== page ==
Look at this picture. First hold your hands up close together to act as the blinkers of  intuition.

 Then separate them. The contrast is striking.

The Goldilocks EffectTunnel

With the blinkers in position and only a small centre portion in view, the terrain ahead appears to be only  of moderate slope.

With blinkers removed the precipitious cliff that represents the future
is seen to be right next to us.

The blinkers on  condition is how we interpret changes ahead using our tried and trusted  intuition which evolved over aeons and worked well for us in the past when changes were slow.

But when we instead use our reason, and consider the weight of evidence,
we become aware that  the  unblinkered  condition gives  very different picture.

 It is a picture that intuition finds unaccceptable.  
But  let's look at this checkerboard  illusion .



Are A and B the same shade?  My intuition screams out  "NO WAY!"

Because I have printed it out and put the squares right next to each other, my reason knows they really are the same shade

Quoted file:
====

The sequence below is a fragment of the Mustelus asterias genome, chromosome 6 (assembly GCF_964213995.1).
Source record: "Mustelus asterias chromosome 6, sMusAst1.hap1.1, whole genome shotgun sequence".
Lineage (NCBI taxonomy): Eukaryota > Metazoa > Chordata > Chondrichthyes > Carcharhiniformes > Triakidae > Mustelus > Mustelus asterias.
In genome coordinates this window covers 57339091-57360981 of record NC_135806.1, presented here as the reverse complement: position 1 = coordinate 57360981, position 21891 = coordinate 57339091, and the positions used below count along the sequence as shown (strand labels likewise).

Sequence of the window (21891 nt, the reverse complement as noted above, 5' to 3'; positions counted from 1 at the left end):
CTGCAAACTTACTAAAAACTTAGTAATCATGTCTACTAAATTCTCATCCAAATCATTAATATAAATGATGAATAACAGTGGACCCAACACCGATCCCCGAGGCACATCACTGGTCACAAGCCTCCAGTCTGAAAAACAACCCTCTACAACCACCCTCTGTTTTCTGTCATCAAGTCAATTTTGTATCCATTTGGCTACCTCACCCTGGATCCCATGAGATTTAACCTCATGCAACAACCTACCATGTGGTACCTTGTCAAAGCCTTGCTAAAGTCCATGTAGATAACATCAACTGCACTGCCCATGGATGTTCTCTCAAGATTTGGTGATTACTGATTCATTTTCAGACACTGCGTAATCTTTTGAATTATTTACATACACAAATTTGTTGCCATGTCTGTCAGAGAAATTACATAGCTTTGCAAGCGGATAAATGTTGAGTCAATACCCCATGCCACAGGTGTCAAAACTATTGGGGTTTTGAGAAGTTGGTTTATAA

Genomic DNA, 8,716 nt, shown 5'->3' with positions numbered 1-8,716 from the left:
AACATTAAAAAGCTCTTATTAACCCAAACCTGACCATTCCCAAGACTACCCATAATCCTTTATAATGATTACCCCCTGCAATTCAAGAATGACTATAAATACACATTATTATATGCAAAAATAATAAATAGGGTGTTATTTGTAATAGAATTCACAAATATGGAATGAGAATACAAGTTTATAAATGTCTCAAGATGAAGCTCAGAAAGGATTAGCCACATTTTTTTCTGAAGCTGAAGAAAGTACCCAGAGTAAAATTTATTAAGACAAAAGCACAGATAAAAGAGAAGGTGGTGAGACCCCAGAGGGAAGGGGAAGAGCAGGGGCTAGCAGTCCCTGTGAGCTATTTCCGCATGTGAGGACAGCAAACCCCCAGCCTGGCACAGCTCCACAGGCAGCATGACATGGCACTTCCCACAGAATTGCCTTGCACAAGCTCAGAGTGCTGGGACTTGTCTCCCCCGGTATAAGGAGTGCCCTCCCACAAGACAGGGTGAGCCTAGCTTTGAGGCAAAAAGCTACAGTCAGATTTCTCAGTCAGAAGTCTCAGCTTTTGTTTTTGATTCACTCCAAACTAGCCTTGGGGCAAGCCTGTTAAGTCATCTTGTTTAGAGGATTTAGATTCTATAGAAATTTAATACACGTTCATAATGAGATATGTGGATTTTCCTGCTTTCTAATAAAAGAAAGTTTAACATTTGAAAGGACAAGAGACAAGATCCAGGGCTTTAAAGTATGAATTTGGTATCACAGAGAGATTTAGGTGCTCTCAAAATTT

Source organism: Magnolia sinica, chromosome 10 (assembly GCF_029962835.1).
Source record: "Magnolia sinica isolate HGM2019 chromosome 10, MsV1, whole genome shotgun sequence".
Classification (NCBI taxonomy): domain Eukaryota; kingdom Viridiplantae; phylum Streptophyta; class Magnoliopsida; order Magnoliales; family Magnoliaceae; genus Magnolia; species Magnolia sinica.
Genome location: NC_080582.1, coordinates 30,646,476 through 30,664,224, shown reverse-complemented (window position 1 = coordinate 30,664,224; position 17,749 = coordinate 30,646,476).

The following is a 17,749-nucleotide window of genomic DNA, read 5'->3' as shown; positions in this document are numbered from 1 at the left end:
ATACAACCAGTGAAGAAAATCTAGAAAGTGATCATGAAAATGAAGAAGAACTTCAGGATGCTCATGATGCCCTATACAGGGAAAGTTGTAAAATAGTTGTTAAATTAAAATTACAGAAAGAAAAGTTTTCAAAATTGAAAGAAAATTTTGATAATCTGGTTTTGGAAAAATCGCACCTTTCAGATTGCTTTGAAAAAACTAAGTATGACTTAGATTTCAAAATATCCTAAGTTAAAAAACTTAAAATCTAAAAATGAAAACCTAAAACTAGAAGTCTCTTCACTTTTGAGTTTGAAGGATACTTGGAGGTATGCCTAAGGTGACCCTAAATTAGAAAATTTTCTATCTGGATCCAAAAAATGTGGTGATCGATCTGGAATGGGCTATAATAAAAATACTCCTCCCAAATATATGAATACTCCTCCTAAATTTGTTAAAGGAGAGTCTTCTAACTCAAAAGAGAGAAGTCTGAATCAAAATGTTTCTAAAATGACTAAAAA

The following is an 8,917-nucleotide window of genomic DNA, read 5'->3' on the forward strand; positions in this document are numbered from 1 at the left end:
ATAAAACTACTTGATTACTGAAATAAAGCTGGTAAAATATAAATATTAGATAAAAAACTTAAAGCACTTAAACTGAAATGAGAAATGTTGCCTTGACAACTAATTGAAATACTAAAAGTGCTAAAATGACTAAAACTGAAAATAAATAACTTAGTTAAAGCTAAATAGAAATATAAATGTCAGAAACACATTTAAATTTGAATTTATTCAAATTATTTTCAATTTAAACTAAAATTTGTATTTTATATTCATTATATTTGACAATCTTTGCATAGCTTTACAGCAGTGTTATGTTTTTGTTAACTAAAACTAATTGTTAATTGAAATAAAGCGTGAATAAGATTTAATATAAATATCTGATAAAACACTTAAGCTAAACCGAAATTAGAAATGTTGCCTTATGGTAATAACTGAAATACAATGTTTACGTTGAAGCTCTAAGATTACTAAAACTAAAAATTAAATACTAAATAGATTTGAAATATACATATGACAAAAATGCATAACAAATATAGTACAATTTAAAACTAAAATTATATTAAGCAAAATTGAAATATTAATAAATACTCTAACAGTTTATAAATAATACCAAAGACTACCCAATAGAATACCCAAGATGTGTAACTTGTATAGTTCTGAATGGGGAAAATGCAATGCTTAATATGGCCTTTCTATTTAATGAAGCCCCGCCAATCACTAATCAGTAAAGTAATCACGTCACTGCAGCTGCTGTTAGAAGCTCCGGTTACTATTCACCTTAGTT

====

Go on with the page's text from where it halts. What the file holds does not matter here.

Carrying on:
We have seen two situations where intuition is way out of its depth
 and must be firmly ignored .


Another blinkering effect to which we are prone is overspecialisation.

Of course, in our modern societies, specialisation is often very necessary.

But often our focus is so narrow that "we can't see the wood for the trees"

"Unusual Perspectives" is very different from other works in that,
after sketching out the necessary backgrounds,

we stand way back

so as to get the big, (and very surprising)  pictures.

The economist, for instance, will be shocked at what is made of money.